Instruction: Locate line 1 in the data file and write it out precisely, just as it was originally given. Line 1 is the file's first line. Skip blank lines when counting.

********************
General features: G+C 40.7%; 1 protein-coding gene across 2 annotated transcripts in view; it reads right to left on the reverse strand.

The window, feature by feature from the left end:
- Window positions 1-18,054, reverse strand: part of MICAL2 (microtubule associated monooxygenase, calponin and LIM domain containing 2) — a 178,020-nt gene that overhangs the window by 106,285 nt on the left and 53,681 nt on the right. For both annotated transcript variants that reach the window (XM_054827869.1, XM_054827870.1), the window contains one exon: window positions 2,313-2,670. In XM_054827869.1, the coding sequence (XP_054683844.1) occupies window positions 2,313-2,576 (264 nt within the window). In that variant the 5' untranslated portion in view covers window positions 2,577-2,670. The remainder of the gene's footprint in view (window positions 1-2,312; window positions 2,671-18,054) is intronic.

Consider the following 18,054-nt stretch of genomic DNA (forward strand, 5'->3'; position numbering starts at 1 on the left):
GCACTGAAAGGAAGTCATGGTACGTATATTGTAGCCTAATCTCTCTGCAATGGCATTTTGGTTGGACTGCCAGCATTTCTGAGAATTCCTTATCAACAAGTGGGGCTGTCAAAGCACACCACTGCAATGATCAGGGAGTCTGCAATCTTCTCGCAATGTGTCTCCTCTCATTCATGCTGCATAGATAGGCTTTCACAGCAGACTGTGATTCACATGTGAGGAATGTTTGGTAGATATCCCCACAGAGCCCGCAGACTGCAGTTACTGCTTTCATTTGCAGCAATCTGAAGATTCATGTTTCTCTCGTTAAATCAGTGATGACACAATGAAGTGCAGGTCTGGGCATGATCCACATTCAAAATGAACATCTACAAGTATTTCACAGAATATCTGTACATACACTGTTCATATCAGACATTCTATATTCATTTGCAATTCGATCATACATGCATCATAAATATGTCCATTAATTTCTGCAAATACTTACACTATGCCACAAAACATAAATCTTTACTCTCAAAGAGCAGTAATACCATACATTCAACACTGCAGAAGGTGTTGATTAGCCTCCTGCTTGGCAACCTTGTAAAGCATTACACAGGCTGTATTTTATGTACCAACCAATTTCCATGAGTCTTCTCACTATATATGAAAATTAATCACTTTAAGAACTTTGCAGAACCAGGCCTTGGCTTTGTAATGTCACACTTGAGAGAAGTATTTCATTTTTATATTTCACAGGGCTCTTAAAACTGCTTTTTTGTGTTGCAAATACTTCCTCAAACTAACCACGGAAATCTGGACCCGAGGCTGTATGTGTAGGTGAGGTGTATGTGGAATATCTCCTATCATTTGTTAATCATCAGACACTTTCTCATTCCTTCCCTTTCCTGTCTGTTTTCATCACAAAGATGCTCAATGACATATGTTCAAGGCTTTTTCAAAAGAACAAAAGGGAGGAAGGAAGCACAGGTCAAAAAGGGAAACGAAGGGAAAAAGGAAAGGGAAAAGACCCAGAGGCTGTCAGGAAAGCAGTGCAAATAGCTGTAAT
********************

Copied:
General features: G+C 40.7%; 1 protein-coding gene across 2 annotated transcripts in view; it reads right to left on the reverse strand.